The Invention of the Eyewitness: Witnessing and Testimony in Early Modern France
In an examination of eyewitness travel writing in thirteenth- through sixteenth-century France, Andrea Frisch studies the figure of the witness at a historical juncture and in a cultural context in which that figure is generally thought to have begun to assume a recognizably modern form and function.
Whereas most accounts of early modern travel literature tend to read modern presuppositions about witnessing and testimony back into the material, Frisch approaches the early modern witness in terms of the cultural legacy of the Middle Ages. Through primary readings in law and theology, Frisch documents the tension between the ethical witness (the characteristic witness of premodernity) and the epistemic witness (the modern witness) and explores the impact of that tension on the figure of the witness in pre- and early modern French-language travel literature.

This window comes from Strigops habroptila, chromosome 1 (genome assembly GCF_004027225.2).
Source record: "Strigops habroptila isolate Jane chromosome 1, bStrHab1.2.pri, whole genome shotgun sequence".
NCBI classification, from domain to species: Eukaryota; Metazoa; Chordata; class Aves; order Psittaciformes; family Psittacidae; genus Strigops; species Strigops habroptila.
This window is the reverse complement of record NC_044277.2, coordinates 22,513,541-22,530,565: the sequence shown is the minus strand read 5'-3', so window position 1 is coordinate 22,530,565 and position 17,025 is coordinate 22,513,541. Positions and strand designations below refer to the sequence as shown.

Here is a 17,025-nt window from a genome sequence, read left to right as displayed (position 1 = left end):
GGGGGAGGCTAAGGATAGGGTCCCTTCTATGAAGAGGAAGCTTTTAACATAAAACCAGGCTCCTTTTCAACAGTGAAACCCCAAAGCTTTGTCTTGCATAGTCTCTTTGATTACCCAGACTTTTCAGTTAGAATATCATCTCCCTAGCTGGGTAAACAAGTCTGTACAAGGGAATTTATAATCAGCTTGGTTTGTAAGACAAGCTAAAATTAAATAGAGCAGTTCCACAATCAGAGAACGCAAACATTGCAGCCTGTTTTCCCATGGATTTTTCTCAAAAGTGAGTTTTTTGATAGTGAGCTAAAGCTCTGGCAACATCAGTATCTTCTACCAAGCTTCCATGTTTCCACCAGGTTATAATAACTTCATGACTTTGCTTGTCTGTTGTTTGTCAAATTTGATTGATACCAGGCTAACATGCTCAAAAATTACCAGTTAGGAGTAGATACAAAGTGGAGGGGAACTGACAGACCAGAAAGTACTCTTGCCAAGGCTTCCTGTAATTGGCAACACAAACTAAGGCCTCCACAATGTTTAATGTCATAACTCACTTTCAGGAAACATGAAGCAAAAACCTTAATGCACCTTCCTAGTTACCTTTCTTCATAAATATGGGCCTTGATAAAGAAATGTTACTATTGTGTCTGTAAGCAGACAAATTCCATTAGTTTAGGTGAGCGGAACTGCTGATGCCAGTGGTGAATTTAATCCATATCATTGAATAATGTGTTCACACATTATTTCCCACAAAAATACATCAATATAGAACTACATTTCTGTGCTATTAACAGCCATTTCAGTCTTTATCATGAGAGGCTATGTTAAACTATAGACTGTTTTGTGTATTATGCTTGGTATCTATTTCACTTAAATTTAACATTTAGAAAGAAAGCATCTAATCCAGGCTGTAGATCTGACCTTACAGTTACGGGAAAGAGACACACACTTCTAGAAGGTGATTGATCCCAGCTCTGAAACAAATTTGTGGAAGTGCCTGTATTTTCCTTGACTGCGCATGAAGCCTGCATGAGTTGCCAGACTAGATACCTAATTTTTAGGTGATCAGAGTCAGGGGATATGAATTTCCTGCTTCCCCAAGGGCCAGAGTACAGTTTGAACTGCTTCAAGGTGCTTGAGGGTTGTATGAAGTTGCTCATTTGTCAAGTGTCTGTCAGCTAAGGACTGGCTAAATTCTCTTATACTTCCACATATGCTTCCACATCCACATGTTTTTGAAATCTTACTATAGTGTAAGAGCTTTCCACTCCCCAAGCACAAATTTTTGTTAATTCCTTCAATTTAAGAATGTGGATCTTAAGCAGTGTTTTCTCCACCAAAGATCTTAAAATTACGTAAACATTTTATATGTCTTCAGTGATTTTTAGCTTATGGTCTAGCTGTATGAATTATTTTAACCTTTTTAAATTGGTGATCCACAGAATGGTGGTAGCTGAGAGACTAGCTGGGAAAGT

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Though one cannot yet speak of a single , unified “ French ” procedure by the end
of the sixteenth century , sixteenth - century French sovereigns , especially
François I and Charles IX , significantly expanded the role of the inquest in the
Despite the significant expansion of the inquest in France from the fourteenth to
the sixteenth centuries , the criteria for evaluating witnesses remained largely
unchanged and primarily ethical up through much of the sixteenth century . As
... it was administered in early years of the inquisition is stretched to the breaking
point in sixteenth - century procedure . ... in the fourteenth and fifteenth centuries ,
by the sixteenth century , it could be said that the dilation of legal proceedings ...